posted on 2021-08-17, 19:37authored byShanley B. Treleaven, Geoffrey A. Coalson
Purpose: Adults who stutter (AWS) often attempt, with varying degrees of success, to suppress their stuttered speech. The ability to effectively suppress motoric behavior after initiation relies on executive functions such as nonselective inhibition. Although previous studies found that AWS were slower to inhibit manual, button-press response than adults who do not stutter (AWNS), research has yet to confirm a consistent relationship between manual and verbal inhibition. No study has examined verbal inhibition ability in AWS. The purpose of this study, therefore, is to compare verbal response inhibition between AWS and AWNS, and compare verbal response inhibition to both the overt stuttering and the lived experience of stuttering.
Method: Thirty-four adults (17 AWNS, 17 AWS) completed one manual and three verbal stop-signal tasks. AWS were assessed for stuttering severity (Stuttering Severity Instrument–Fourth Edition: SSI-4) and experience with stuttering (Overall Assessment of the Speaker’s Experience With Stuttering [OASES]).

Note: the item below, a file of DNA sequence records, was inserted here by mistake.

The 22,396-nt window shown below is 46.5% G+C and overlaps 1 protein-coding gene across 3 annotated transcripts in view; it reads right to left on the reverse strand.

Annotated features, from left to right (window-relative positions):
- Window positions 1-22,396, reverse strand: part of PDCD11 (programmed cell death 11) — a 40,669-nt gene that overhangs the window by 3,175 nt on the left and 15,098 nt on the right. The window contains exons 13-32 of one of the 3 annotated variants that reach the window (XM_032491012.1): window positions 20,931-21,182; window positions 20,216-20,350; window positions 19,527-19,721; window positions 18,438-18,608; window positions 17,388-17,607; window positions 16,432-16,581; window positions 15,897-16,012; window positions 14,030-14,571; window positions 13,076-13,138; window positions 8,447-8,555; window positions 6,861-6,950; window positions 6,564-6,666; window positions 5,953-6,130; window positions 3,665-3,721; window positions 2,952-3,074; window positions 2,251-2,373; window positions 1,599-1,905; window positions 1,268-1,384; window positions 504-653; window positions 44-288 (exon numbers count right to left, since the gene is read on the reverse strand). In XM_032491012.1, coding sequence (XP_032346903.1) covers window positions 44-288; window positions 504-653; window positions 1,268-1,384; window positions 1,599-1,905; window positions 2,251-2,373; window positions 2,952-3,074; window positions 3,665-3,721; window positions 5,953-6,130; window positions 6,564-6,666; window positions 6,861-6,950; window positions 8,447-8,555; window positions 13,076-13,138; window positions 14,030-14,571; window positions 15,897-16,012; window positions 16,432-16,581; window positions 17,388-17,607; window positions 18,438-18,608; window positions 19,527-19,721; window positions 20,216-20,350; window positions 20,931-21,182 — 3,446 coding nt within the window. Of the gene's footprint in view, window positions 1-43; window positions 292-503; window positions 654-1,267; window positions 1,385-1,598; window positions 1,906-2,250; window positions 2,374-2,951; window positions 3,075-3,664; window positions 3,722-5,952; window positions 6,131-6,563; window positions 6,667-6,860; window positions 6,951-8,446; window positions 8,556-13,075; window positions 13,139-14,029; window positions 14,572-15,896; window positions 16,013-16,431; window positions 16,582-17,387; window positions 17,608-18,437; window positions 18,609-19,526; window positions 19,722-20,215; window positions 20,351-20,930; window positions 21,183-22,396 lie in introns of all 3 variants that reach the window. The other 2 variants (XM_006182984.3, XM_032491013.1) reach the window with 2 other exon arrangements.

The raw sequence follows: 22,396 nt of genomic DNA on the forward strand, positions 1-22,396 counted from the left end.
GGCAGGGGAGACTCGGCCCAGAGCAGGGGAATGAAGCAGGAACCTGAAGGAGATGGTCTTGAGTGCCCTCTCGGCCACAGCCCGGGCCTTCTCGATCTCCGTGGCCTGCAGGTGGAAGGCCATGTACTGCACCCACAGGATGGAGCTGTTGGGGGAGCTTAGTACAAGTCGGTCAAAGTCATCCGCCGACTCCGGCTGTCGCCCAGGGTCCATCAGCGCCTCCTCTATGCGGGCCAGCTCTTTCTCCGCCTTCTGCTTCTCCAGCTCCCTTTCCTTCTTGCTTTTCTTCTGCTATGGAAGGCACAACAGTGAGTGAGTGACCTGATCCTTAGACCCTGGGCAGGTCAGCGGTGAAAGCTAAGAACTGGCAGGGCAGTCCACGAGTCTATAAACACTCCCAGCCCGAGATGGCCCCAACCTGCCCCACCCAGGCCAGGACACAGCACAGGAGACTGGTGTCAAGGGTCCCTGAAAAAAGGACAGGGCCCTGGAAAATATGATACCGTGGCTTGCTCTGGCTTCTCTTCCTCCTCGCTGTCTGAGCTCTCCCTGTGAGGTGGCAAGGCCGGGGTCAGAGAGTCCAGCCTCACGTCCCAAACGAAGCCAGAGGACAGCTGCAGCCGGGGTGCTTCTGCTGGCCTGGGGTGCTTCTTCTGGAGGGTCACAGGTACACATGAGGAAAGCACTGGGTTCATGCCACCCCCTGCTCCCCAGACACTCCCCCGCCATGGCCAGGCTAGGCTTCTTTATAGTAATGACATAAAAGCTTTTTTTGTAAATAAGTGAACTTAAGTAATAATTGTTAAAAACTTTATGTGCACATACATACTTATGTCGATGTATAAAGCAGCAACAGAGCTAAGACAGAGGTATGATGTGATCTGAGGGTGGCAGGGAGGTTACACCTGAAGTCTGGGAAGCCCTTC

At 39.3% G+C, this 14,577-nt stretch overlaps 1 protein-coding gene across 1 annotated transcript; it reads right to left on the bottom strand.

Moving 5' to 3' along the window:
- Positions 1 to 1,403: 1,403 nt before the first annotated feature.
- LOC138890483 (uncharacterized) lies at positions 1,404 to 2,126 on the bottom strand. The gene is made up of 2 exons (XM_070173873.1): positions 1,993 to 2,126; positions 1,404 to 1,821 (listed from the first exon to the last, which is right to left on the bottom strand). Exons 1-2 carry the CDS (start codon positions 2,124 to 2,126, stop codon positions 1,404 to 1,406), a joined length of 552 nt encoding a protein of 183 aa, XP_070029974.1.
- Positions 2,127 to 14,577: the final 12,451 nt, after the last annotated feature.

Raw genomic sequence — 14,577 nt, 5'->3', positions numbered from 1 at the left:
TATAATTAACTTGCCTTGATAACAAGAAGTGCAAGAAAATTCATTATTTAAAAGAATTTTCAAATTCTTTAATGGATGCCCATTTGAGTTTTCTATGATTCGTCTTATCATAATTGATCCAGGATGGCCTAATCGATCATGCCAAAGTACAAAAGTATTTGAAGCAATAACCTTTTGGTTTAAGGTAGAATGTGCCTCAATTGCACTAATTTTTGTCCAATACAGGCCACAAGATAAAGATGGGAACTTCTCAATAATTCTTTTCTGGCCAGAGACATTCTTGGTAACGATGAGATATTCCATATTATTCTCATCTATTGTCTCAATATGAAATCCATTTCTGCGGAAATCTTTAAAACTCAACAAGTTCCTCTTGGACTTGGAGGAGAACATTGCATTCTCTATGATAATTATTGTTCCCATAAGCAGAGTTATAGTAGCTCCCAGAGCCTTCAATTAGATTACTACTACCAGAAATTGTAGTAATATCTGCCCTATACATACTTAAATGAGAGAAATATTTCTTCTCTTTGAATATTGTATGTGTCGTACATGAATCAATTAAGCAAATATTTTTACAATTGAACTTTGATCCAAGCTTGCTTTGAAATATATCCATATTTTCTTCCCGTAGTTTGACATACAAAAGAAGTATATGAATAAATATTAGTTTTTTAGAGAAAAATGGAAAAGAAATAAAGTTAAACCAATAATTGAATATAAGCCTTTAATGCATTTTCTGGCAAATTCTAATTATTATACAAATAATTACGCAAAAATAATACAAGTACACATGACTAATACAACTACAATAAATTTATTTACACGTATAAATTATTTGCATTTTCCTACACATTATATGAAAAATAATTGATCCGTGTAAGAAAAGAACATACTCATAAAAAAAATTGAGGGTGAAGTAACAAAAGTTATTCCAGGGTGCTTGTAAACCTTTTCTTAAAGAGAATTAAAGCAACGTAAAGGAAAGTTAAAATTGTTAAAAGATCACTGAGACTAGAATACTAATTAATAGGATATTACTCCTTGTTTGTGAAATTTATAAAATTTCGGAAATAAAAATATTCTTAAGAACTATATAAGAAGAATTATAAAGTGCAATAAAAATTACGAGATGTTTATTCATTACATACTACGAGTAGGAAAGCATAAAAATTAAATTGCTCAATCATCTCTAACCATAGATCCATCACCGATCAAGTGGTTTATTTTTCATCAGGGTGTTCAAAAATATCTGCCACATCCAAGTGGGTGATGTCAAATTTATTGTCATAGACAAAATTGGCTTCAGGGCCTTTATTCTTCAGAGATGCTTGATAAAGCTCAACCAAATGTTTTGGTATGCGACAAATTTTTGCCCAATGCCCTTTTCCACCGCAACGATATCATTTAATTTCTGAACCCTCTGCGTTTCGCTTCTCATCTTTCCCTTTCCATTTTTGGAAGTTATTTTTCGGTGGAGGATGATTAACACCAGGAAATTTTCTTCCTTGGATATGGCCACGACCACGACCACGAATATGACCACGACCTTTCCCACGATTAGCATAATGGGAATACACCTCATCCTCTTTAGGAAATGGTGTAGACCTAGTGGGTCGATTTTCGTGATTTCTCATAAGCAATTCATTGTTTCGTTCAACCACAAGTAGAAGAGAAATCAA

Results: Results indicate no correlation between manual and verbal inhibition for either group. Generalized linear mixed-model analyses suggested no significant group differences in manual or verbal inhibition. Manual and verbal inhibition did not predict SSI-4 in AWS. However, verbal inhibition was uniquely associated with OASES scores.
Conclusion: Although underlying manual and verbal inhibition was comparable between AWS and AWNS, verbal inhibition may be linked to the adverse experience of stuttering rather than the overt symptoms of stuttering severity.
Supplemental Material S1. Detailed SSI-4 and OASES data for AWS participants.
Supplemental Material S2. Visual depiction of the stop-signal task created by Verbruggen (2019).
Supplemental Material S3. Properties of stimuli chosen for novel, image-naming verbal stop-signal tasks.
Supplemental Material S4. Description of dependent variables.
Supplemental Material S5. Excluded SSRT values.
Supplemental Material S6. Overall verbal stop-signal task data.
Supplemental Material S7. Average stop-signal task data.
Supplemental Material S8. Regression model results predicting verbal SSRT.
Treleaven, S. B., & Coalson, G. A. (2021). Verbal response inhibition in adults who stutter. Journal of Speech, Language, and Hearing Research. Advance online publication. https://doi.org/10.1044/2021_JSLHR-20-00739
This research was funded in part by Grant R21DC018109- 01A1 (Inhibition and Working Memory Capacity in Adults Who Stutter) to Geoffrey Coalson from the National Institutes of Health and the Distinguished Dissertation Award from Louisiana State University to Shanley Treleaven.